Char Dham

Dwarkadhish Temple – A Detailed Guide to the Spiritual Krishna Dham

Last updated on June 15th, 2024

Shree Dwarkadhish Temple, which is one of the Char Dham pilgrimages, is located in the city of Dwarka in the state of Gujarat. Dwarka lies along the banks of the river Gomti, located in the region of Saurashtra. The term “Dvar” in Sanskrit refers to a gate, whereas “Dwarka” denotes a city governed by a deity, symbolising its role as a celestial portal to heaven. The presence of artefacts in Bet Dwarka suggests that it existed throughout the Harappan period. Historically, people acknowledge it as the capital associated with Lord Krishna who is famously called as his “KarmaBhoomi”. Over time, the city became drowned beneath the sea, with the exception of its temples.

If you possess a keen interest in spirituality, mysticism, and Hindu mythology, you must include Dwarka city in Gujarat within your itinerary for vacation. The entire city of Dwarka has numerous stories about Lord Krishna’s infancy. Lord Krishna is referred to here as Dwarkadheesh. This place is all about celebrating the vibrant tapestry of our diverse culture, so buckle up and prepare for an unforgettable experience. Let’s dive headfirst into this!

Table of Contents

Introduction to this magnificent place - The Dwarkadhish Temple

The Indian government has implemented a program known as HRIDAY (Heritage Development and Augmentation Yojana) for twelve cities in India that hold archaeological significance. And Dwarka, one of the seven ancient sacred towns (sapt puris) in the country, is in this initiative as well. 

Dwarka has many significant temples, such as the Rukmini Devi Mandir and Gomti Ghat, among others. Dwarka Mandir is also home to the Dwarka Math, which is one of the four sacred places.

People claim that Lord Krishna’s family formerly lived on an island called Bet Dwarka also called Shankhodhar, which is close to the city. A lighthouse is also located along the shoreline.

Reportedly, people found artefacts related to a buried city near the Gulf of Cambay in 2001. Although there have been disputes over these claims, efforts are underway to transform the treasure search into a tourist attraction.

The administration has formulated plans to provide scuba diving infrastructure for the purpose of observing the submerged metropolis.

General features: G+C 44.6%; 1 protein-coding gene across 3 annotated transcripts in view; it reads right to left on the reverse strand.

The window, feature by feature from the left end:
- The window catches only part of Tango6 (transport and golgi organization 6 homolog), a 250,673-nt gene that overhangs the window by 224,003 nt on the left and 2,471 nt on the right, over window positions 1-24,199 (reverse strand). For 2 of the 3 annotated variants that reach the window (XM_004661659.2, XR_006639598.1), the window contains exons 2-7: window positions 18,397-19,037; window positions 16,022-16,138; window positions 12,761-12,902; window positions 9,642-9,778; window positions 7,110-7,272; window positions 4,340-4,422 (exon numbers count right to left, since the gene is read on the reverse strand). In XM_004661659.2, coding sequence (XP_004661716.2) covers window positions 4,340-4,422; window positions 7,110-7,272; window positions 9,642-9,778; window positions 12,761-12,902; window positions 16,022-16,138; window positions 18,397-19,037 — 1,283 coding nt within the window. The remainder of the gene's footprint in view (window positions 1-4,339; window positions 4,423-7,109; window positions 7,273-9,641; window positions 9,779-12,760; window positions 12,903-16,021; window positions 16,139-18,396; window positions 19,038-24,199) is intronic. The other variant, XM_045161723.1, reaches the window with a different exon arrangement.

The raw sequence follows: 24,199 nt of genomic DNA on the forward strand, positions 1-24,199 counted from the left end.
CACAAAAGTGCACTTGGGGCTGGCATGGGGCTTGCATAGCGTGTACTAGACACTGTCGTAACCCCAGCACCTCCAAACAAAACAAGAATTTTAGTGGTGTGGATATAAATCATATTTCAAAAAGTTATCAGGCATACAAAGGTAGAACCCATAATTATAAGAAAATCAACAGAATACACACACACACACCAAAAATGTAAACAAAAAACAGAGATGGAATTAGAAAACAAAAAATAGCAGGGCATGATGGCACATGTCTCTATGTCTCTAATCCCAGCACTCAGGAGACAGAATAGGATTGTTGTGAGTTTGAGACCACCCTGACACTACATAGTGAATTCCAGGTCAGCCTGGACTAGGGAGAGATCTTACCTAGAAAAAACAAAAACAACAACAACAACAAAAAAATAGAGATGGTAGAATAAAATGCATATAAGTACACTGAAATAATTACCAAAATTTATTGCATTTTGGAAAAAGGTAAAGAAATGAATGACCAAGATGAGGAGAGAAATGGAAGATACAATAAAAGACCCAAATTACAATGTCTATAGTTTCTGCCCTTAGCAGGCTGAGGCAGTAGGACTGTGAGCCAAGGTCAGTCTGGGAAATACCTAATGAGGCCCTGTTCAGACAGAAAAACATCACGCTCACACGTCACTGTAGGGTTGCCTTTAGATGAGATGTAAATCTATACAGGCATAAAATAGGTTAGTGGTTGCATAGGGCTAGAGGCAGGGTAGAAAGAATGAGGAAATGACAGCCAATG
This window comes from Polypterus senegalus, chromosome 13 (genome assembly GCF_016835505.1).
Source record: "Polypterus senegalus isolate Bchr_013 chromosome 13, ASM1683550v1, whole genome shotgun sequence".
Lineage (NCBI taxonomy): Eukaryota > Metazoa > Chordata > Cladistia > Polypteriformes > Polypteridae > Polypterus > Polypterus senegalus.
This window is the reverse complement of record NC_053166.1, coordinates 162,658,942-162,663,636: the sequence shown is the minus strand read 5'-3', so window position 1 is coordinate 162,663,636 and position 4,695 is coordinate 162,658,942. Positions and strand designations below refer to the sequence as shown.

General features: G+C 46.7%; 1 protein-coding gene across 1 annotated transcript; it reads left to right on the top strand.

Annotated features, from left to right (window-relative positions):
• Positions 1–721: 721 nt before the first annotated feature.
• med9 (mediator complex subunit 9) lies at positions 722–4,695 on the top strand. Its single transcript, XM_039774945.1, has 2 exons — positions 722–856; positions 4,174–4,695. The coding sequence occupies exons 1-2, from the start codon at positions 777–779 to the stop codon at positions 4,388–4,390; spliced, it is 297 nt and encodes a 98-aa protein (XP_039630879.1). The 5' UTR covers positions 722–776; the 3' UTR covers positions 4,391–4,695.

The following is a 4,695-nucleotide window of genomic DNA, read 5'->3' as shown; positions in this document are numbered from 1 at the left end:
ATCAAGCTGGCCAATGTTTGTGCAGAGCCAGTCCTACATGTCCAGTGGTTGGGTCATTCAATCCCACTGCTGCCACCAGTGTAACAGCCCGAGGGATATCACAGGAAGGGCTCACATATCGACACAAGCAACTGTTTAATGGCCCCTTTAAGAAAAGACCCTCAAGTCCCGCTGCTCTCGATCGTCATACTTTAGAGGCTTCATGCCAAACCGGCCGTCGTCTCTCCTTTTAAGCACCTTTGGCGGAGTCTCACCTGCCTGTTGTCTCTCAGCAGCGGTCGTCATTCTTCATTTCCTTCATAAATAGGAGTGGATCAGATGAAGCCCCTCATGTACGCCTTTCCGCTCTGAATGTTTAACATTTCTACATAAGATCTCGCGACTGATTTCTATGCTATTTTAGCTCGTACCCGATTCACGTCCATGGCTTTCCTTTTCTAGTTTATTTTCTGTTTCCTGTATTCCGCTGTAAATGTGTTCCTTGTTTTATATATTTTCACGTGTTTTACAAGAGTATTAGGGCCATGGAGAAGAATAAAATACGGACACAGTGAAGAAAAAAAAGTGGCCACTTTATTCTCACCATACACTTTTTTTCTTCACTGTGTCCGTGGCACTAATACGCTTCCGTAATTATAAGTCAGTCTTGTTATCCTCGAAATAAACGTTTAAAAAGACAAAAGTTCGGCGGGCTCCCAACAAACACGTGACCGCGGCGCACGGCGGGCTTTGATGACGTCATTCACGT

where is dwaraka

Your Journey is Incomplete Unless you have Visited:

Jagannath Puri
Badrinath
Dwaraka
Rameshwaram

Jagannath Puri

Badrinath Dham

Dwaraka Dham

Rameshwaram

Your Journey is Incomplete Unless you have Visited:

Jagannath Puri

Jagannath Puri

Badrinath

Badrinath Dham

Dwaraka

Dwaraka Dham

Rameshwaram

Rameshwaram

What are the Dwarkadhish Temple Timings?

Shree Dwarkadhish Temple is open from 6:30 AM to 9:30 PM. Pujaris and pandits carry out various ceremonies  & rituals in the temple at this time. Devotees are welcome to participate in a variety of rituals throughout the day, including morning, afternoon, and evening poojas. The temple is closed between 1 PM and 5 PM.

Sevas and Poojas performed at Dwarkadhish Temple

Daily Poojas

Abhishek Snan

Uthapan (at 5 PM)

Mangal Arti – 5 AM

Sandhya Arti – 7.30 PM

Sevas offering

Palna, Paan Seva, Milk Seva, Vegetable Seva, Flower Seva, Fruit Seva, Misri Seva

Bhogs

Mangal Bhog, Makhan Bhog, Snan Bhog, Shringar Bhog, Shayan Bhog

Significance of Dwarka Dham

Based on prevalent beliefs, it is widely held that the Dwarkadhish Temple is situated above the ancient site of Hari-Graha, which is considered to be the abode of Krishna. According to the Mahabharata, Lord Krishna’s palace was made entirely of gold. The Pandavas engaged in recreational activities and passed their formative years at that location. This temple is also included as a component of the renowned Pancha Dwaraka Tour.

Dwarkadhish Temple History

Adi Shankaracharya

The historical account of the Dwarkadhish temple, in Gujarat suggests that, as per the Brahmi script, the initial restoration of the temple took place about in 100 BC. Greek authors have also documented the existence of the city, suggesting that it was a coastal settlement that became submerged over time.

In the ninth century, the Shri Adi Shankaracharya made the decision to establish Dwarka as one of the four monasteries, known as char dham, in order to avoid the decline of Vedic religion. This choice was based on the significant mythical importance associated with Dwarka.

During the period spanning from 1200 to 1800 AD, there were many instances of attacks and pillaging of temples that occurred throughout the Muslim era.